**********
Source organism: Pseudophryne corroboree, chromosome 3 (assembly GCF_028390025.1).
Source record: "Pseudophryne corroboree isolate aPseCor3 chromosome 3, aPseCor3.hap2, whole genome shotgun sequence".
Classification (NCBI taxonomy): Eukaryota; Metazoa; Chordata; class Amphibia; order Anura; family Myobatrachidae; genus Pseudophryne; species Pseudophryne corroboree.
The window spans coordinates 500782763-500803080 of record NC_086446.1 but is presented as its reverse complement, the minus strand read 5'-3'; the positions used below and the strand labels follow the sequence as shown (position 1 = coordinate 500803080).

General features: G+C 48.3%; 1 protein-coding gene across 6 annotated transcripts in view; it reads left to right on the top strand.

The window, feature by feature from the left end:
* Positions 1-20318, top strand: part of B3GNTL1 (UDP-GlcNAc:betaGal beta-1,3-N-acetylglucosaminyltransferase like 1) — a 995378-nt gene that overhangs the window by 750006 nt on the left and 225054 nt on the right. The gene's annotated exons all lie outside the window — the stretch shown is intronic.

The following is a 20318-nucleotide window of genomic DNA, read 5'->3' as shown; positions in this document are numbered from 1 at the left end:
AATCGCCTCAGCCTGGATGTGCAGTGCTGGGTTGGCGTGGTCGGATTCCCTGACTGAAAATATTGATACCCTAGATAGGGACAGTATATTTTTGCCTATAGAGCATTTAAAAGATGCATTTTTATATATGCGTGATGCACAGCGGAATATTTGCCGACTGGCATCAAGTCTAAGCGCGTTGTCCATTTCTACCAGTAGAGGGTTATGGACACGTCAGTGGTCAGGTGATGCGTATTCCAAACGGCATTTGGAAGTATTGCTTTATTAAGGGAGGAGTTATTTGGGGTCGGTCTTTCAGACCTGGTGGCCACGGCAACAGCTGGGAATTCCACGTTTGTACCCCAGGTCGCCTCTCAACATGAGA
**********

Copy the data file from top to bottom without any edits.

Source organism: Pseudophryne corroboree, chromosome 3 (assembly GCF_028390025.1).
Source record: "Pseudophryne corroboree isolate aPseCor3 chromosome 3, aPseCor3.hap2, whole genome shotgun sequence".
Classification (NCBI taxonomy): Eukaryota; Metazoa; Chordata; class Amphibia; order Anura; family Myobatrachidae; genus Pseudophryne; species Pseudophryne corroboree.
The window spans coordinates 500782763-500803080 of record NC_086446.1 but is presented as its reverse complement, the minus strand read 5'-3'; the positions used below and the strand labels follow the sequence as shown (position 1 = coordinate 500803080).

General features: G+C 48.3%; 1 protein-coding gene across 6 annotated transcripts in view; it reads left to right on the top strand.

The window, feature by feature from the left end:
* Positions 1-20318, top strand: part of B3GNTL1 (UDP-GlcNAc:betaGal beta-1,3-N-acetylglucosaminyltransferase like 1) — a 995378-nt gene that overhangs the window by 750006 nt on the left and 225054 nt on the right. The gene's annotated exons all lie outside the window — the stretch shown is intronic.

The following is a 20318-nucleotide window of genomic DNA, read 5'->3' as shown; positions in this document are numbered from 1 at the left end:
AATCGCCTCAGCCTGGATGTGCAGTGCTGGGTTGGCGTGGTCGGATTCCCTGACTGAAAATATTGATACCCTAGATAGGGACAGTATATTTTTGCCTATAGAGCATTTAAAAGATGCATTTTTATATATGCGTGATGCACAGCGGAATATTTGCCGACTGGCATCAAGTCTAAGCGCGTTGTCCATTTCTACCAGTAGAGGGTTATGGACACGTCAGTGGTCAGGTGATGCGTATTCCAAACGGCATTTGGAAGTATTGCTTTATTAAGGGAGGAGTTATTTGGGGTCGGTCTTTCAGACCTGGTGGCCACGGCAACAGCTGGGAATTCCACGTTTGTACCCCAGGTCGCCTCTCAACATGAGA